Text of Constitution
Alaska Const. art. I, § 22: “The right of the people to privacy is recognized and shall not be infringed.”
Falcon v. Alaska Public Offices Comm’n, 570 P.2d 469 (Alaska 1977).
Procedural Posture: Plaintiff’s appeal from superior court order granting summary judgment in favor of defendant.3
Law: Public Employment, right to privacy
Facts: A physician refused to disclose the identities of patients who paid him more than $100, as a newly enacted conflicts-of-interest law required, when he was elected to a local school board.4Plaintiff argued on behalf of his clients, not himself, that disclosure of his patients’ identities would impede on constitutionally-protected zones of privacy and reveal “sensitive personal information.”5
Outcome: The Alaska Supreme Court reversed the lower court’s grant of summary judgment.6The Court held that the conflicts-of-interest law impermissibly invaded the rights to privacy guaranteed by the Alaska Constitution to the extent it could not protect certain types of personal sensitive information.7The Court determined that ordinarily the identity of persons who paid more than $100 to a physician only involves a minimal invasion of privacy, but that the invasion is greater where the disclosure may “cause particular embarrassment or opprobrium” related to a patient seeking out treatment of “sexual problems or venereal disease.”8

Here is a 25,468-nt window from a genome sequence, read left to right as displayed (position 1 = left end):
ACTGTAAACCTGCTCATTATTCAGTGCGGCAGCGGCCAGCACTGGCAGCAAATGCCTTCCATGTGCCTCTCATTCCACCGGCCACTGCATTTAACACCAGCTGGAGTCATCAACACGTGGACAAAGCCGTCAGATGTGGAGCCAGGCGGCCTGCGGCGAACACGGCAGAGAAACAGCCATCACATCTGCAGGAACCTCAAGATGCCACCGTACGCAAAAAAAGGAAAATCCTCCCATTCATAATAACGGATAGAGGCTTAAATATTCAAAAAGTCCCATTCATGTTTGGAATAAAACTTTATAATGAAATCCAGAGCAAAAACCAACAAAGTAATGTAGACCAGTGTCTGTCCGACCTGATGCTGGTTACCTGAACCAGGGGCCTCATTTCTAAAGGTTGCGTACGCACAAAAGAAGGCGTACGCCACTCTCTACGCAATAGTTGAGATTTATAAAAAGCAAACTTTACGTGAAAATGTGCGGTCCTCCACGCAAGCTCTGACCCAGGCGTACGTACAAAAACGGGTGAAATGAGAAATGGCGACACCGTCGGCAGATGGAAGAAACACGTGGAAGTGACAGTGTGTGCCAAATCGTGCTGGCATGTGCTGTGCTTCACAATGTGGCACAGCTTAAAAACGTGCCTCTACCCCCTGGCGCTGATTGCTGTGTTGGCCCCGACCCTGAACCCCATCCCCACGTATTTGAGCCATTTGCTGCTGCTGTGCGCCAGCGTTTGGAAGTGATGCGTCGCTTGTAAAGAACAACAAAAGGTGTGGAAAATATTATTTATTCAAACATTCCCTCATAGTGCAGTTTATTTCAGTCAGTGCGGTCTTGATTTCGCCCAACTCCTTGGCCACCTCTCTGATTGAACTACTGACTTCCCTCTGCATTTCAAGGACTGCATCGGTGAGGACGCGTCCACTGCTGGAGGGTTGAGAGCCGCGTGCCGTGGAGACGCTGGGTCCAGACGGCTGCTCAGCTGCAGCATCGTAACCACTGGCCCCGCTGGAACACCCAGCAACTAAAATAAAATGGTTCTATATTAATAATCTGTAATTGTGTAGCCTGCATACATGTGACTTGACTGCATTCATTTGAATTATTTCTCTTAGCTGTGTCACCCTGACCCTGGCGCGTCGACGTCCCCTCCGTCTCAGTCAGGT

There is a constitutional right to privacy in Alaska. Although no cases have applied this constitutional protection in the context of nonconsensual disclosure and publication of sexually explicit photos, the Alaska Supreme Court has held that the privacy right “is implicated by the disclosure of personal information about oneself.”1However, the right applies only to government actions, not the actions of privacy parties.2
- 1. Doe v. Alaska Super. Ct., Third Jud. Dist.721 P.2d 617, 629 (Alaska 1986) (“A common thread woven into our decisions is that privacy protection extends to the communication of private matters, or, phrased differently, sensitive personal information, or a person’s more intimate concerns.”) (citations and internal quotations omitted));see also K.L. v. State, Dep’t of Admin., Div. of Motor Vehicles, No. 3AN-11-05431 CI, 2012 WL 2685183 (Alaska Mar. 12, 2012).
- 2. Luedtke v. Nabors Alaska Drilling, Inc., 768 P.2d 1123, 1130 (Alaska 1989).
- 3. Note that civil litigants in Alaska appeal directly to the Alaska Supreme Court, which must hear all civil appeals. The Court of Appeals hears only criminal matters.See http://www.courts.alaska.gov/main/ctinfo.htm.
- 4. Id. at 472.
- 5. See id. at 477-80.
- 6. Id. at 480.
- 7. Id. at 480.
- 8. Id. at 479-80.